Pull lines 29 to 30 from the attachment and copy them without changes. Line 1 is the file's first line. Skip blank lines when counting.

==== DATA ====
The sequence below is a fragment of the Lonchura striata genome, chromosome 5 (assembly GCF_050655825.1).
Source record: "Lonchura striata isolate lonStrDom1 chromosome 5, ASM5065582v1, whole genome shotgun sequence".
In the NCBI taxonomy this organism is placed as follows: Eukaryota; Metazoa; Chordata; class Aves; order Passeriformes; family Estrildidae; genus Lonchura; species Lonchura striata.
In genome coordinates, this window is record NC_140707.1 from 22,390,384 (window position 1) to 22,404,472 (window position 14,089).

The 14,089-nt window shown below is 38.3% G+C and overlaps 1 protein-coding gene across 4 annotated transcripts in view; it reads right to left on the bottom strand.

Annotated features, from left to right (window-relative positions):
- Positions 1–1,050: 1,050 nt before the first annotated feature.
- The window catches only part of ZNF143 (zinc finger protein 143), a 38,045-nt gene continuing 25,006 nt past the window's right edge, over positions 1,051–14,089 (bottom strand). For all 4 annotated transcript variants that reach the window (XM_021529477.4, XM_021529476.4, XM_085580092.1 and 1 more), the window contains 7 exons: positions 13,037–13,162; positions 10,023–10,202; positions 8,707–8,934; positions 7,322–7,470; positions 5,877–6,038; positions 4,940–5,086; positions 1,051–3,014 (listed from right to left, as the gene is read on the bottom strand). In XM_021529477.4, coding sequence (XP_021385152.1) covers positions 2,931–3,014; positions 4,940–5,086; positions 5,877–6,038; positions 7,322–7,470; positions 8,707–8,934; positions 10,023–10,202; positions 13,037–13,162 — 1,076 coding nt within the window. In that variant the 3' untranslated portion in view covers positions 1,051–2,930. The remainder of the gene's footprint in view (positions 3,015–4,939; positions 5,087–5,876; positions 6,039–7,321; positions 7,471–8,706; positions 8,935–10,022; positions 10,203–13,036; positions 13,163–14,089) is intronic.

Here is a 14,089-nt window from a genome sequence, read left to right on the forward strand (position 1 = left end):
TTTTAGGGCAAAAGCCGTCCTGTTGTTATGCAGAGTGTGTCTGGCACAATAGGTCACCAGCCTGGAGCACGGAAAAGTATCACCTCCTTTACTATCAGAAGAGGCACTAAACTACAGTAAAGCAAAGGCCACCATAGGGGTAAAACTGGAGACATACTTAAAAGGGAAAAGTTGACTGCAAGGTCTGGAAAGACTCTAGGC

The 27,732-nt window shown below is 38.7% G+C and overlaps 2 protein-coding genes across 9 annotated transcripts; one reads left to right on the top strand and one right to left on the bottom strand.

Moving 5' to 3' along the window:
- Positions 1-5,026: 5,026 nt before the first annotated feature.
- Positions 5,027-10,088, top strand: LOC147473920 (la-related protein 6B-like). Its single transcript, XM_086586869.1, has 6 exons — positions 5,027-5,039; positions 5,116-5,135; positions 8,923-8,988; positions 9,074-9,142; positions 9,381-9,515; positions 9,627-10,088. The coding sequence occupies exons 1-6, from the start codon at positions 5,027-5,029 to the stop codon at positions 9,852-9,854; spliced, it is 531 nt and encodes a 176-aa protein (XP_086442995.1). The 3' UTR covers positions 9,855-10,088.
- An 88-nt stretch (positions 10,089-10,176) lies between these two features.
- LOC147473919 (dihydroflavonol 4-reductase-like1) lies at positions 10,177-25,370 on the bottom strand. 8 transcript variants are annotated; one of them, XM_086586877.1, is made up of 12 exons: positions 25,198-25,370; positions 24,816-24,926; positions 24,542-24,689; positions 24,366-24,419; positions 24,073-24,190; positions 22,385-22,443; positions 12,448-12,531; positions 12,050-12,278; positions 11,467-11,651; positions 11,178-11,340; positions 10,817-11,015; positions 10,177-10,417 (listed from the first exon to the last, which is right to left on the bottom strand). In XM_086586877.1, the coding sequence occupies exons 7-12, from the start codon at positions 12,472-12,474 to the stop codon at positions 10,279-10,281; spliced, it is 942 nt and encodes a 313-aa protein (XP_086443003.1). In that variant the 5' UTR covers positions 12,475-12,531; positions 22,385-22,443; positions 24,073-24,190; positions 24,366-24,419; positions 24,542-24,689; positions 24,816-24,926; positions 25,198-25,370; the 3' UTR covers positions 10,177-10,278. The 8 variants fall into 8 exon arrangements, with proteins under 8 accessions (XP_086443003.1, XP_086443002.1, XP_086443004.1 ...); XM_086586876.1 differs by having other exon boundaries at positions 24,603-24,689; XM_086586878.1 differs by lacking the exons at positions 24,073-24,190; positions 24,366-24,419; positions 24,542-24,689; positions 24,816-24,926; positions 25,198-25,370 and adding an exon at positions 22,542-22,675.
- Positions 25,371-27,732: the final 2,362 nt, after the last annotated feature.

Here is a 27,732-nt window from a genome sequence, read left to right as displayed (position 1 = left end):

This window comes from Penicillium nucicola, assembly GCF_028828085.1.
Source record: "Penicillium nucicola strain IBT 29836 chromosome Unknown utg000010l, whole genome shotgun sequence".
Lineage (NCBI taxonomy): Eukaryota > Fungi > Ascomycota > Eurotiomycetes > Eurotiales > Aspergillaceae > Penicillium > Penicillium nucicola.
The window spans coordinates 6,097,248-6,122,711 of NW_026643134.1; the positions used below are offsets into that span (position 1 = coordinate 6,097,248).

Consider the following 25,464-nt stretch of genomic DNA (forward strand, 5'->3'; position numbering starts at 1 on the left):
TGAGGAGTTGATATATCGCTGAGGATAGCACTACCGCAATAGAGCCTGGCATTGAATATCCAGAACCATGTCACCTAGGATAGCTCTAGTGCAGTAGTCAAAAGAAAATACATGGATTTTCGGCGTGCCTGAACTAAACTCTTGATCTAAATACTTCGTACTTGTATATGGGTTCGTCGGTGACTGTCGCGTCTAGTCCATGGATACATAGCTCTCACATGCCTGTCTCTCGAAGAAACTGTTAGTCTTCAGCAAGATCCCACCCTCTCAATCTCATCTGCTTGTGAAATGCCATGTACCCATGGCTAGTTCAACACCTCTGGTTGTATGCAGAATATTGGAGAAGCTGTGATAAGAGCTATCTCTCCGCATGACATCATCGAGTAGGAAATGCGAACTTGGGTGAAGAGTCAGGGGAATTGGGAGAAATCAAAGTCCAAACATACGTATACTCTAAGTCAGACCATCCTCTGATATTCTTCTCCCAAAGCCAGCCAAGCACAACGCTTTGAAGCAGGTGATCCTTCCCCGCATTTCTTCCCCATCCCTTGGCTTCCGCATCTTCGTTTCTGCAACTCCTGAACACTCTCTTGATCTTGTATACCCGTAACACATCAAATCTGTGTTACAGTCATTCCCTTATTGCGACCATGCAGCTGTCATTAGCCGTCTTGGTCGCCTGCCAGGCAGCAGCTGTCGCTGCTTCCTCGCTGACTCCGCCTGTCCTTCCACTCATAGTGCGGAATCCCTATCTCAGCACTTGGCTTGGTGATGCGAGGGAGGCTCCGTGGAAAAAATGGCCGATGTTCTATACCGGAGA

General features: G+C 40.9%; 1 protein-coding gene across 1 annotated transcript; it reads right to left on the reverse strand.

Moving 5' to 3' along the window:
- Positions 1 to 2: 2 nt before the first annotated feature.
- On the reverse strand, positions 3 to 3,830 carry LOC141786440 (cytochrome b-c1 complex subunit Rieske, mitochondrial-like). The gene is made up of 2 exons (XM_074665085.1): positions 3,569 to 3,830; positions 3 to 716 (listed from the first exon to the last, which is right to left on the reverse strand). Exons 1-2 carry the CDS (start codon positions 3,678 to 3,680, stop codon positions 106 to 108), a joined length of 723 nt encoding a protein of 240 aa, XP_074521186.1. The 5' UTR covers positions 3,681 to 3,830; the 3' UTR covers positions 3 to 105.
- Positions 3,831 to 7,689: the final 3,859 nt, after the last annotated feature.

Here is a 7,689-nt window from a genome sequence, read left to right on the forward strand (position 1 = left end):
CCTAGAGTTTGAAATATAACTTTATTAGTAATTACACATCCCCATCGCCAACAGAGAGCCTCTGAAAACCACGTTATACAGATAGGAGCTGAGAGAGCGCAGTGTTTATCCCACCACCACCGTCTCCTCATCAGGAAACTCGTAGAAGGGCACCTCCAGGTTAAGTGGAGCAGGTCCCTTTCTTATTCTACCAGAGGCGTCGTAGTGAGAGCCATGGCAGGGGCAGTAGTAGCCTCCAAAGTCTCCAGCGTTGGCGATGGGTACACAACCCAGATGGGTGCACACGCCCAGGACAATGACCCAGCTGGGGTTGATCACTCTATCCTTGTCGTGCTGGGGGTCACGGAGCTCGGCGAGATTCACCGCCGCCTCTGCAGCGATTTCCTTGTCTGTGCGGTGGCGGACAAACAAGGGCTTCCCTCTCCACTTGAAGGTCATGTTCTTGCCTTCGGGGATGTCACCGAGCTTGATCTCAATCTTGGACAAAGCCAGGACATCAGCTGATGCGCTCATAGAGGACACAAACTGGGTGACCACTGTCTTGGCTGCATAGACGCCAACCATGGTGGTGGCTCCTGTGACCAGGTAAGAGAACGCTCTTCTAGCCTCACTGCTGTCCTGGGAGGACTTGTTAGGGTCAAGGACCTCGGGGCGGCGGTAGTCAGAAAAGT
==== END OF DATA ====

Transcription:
- Positions 3,831 to 7,689: the final 3,859 nt, after the last annotated feature.

Here is a 7,689-nt window from a genome sequence, read left to right on the forward strand (position 1 = left end):